Avista employee recalls waiting out the November Windstorm - Spokane, North Idaho News & Weather KHQ.com

Avista employee recalls waiting out the November Windstorm

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An Avista lineman works after windstorm 2015. An Avista lineman works after windstorm 2015.
SPOKANE, Wash. -

On November 17, 2015, the region was under siege by 70 mph winds.

Like bombs exploding throughout the night, the sound of snarling, hissing, and crackling power lines could be heard in the midst of deafening winds.

“I don’t think anybody had a clue of the magnitude of what we’d really be dealing with,” said Vice President of Energy Delivery for Avista, Heather Rosentrater. “It looked like a war zone. Anyone who saw it felt that way.”

Rosentrater remembers the storm like it was yesterday. She watched inside a packed room filled with monitors as people started losing power by the thousands.

“As the numbers kept ticking up every 10 minutes you could just feel the anxiousness in the room increase,” said Rosentrater. “By the time the meeting was over, maybe 40 minutes into it, we were up to almost 100,000 customers without power.”

In an effort to get power back online, Avista crews met the storm head-on.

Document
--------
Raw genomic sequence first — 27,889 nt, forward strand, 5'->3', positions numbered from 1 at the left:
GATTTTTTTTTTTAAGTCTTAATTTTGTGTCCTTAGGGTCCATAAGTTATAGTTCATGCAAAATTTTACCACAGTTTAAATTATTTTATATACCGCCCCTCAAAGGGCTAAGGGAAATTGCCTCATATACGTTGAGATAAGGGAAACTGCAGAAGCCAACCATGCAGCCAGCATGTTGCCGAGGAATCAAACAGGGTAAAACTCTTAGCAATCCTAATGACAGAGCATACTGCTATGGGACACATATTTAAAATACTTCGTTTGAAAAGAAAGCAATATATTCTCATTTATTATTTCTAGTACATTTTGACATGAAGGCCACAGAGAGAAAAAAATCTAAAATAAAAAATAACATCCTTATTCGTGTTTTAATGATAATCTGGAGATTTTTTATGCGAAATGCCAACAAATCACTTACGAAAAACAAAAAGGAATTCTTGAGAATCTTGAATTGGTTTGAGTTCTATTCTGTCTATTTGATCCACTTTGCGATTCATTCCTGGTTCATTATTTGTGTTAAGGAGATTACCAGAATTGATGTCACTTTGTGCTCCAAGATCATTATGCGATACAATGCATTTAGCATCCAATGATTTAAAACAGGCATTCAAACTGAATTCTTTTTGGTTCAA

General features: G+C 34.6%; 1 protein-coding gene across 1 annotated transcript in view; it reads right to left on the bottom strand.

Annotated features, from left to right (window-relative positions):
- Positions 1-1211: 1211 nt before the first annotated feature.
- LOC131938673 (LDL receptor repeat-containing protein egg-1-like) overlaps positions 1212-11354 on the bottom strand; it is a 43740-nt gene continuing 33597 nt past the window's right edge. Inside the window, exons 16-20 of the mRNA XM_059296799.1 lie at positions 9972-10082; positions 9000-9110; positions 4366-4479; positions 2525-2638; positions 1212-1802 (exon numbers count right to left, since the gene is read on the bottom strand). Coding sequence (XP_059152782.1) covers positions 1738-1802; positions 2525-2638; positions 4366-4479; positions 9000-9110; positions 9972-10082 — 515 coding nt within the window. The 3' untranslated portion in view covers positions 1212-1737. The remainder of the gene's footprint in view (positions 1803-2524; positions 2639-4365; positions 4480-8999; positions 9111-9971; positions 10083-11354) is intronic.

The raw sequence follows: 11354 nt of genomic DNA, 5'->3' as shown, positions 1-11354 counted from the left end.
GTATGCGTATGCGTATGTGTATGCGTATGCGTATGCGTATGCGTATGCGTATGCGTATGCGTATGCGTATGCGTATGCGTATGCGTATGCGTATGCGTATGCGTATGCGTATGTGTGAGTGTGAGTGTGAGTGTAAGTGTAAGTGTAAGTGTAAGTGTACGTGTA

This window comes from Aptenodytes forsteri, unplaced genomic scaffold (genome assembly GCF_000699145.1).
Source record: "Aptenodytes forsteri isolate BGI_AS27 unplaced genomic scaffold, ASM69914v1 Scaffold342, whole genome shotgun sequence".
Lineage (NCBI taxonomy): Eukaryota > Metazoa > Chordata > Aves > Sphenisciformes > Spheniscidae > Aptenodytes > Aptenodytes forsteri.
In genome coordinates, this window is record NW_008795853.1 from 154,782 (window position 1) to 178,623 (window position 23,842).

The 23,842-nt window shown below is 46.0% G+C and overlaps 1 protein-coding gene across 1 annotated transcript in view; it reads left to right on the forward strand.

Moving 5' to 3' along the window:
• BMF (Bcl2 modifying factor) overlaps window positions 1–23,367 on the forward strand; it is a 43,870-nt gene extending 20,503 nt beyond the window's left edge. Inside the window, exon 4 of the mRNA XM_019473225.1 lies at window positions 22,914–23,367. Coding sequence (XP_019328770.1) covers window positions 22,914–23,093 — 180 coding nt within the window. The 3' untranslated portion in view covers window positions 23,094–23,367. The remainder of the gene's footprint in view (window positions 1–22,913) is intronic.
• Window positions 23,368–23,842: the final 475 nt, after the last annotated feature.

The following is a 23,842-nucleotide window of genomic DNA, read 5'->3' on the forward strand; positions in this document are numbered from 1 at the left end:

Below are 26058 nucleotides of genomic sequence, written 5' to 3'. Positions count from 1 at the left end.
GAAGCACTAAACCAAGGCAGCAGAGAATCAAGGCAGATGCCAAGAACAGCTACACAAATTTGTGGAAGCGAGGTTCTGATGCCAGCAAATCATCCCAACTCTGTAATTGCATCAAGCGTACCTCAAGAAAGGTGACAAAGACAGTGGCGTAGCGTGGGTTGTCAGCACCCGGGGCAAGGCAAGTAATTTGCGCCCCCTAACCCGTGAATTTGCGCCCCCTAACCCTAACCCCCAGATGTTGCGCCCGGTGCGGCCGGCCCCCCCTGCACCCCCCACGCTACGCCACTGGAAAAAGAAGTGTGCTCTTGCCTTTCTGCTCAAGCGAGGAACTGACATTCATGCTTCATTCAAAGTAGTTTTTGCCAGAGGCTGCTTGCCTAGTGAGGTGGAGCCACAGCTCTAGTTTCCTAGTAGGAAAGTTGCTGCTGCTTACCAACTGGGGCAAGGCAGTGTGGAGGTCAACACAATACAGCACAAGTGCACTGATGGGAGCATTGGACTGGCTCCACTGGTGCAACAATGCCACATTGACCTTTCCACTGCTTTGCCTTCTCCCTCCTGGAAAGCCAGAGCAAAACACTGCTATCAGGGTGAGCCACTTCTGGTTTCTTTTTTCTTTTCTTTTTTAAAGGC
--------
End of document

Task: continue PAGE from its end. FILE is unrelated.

“They’re up in a bucket truck and a tree is falling down somewhere nearby,” said Rosentrater. “So once we started hearing those reports we said everyone out, we need to wait this out, wait until the winds die down.”

With the risk too great, Rosentrater pulled the line crews from danger until the storm passed.

“There's no way you can design a system to withstand these mature trees that are just coming up by their roots and pulling down our poles,” said Rosentrater. “You just saw everyone get on their phones and call home and say ‘it’s going to be a while until we get home’.”

The storm’s blow left its destructive mark on the area. The damage it caused in one swift night took weeks to restore.

“The first four days I didn’t see my kids at all.”

Rosentrater recalls the emotional toll of not seeing her family, but at no point did she feel alone.

“I loved it when I would drive into work in the middle of the night and I would start seeing business signs that would say thank you Avista and we love you Avista,” said Rosentrater. “It made me want to go back to work and get the rest of the customers back on.”

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